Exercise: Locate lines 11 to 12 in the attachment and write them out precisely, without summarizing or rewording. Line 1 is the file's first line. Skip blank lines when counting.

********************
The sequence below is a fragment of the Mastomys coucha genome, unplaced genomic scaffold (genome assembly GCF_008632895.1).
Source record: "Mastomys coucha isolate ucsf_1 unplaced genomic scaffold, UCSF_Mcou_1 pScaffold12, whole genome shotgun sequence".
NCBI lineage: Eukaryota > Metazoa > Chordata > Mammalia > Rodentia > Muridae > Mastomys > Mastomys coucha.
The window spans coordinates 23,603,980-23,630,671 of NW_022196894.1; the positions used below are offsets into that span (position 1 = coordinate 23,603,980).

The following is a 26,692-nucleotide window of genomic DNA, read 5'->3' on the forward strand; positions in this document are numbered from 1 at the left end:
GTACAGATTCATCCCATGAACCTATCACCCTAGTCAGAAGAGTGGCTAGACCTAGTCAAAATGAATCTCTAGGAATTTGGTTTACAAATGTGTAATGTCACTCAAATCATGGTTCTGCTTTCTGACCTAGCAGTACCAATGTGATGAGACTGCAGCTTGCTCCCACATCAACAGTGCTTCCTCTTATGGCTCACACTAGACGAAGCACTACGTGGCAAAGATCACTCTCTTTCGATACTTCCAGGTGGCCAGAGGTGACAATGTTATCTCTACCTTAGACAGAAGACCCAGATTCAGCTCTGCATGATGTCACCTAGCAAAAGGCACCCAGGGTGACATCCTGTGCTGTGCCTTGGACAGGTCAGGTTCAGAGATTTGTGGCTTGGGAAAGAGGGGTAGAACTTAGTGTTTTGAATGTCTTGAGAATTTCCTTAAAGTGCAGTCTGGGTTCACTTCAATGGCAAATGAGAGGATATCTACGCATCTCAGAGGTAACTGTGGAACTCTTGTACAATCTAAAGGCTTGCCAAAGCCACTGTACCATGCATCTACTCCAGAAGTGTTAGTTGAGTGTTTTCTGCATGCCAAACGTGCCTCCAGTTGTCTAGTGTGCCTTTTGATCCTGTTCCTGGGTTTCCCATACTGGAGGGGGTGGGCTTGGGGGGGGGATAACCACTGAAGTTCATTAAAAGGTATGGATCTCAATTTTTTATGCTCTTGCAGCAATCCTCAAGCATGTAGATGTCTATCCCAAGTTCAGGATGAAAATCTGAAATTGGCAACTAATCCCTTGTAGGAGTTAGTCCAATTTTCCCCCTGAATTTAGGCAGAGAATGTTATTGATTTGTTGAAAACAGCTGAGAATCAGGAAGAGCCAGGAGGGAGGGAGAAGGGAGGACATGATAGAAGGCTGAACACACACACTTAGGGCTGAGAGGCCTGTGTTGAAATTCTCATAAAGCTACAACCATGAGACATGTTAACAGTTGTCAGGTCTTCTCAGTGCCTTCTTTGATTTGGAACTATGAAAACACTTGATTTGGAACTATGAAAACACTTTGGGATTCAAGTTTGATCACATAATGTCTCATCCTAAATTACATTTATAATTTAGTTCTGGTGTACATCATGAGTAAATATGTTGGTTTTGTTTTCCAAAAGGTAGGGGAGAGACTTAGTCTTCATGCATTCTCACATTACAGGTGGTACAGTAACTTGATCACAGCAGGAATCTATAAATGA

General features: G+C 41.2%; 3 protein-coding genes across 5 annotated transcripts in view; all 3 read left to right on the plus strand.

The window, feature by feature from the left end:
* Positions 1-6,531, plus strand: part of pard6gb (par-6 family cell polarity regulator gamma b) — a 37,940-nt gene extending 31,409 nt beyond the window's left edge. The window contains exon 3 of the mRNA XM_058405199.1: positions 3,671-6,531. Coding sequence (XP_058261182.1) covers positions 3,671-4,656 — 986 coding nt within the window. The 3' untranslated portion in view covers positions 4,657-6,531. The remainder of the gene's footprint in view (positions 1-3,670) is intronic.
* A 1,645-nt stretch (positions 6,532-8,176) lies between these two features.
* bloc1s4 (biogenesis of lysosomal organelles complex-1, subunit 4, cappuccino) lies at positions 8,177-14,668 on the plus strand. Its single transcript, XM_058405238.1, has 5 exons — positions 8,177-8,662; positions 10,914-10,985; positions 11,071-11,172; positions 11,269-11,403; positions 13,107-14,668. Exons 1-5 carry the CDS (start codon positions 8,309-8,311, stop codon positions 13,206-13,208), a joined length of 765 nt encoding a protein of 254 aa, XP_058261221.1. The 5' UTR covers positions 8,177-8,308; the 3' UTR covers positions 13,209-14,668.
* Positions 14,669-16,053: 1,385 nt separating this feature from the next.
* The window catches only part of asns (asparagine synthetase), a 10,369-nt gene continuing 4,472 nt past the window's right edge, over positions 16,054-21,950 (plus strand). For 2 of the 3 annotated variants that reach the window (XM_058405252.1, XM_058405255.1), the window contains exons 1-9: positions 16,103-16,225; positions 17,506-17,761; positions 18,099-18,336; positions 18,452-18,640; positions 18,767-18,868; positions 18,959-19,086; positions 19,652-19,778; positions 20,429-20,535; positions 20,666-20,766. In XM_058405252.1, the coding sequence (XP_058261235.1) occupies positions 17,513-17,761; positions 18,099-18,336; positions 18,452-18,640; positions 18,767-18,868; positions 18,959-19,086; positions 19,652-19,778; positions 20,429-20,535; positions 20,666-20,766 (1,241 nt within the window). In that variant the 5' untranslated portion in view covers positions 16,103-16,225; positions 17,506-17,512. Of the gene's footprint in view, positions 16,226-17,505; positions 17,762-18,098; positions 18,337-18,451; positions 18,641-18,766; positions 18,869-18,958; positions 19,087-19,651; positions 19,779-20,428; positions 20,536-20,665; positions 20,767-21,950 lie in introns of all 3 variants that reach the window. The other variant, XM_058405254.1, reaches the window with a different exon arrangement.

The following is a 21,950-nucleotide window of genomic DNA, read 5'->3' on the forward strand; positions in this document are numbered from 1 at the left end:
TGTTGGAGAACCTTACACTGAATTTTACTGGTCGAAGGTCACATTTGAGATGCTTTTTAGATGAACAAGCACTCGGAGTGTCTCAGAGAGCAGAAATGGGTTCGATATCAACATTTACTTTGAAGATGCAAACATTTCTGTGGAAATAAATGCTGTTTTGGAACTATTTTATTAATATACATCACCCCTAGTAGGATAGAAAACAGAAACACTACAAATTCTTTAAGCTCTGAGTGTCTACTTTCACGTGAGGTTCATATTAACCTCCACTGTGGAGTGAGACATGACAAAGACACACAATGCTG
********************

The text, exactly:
* bloc1s4 (biogenesis of lysosomal organelles complex-1, subunit 4, cappuccino) lies at positions 8,177-14,668 on the plus strand. Its single transcript, XM_058405238.1, has 5 exons — positions 8,177-8,662; positions 10,914-10,985; positions 11,071-11,172; positions 11,269-11,403; positions 13,107-14,668. Exons 1-5 carry the CDS (start codon positions 8,309-8,311, stop codon positions 13,206-13,208), a joined length of 765 nt encoding a protein of 254 aa, XP_058261221.1. The 5' UTR covers positions 8,177-8,308; the 3' UTR covers positions 13,209-14,668.
* Positions 14,669-16,053: 1,385 nt separating this feature from the next.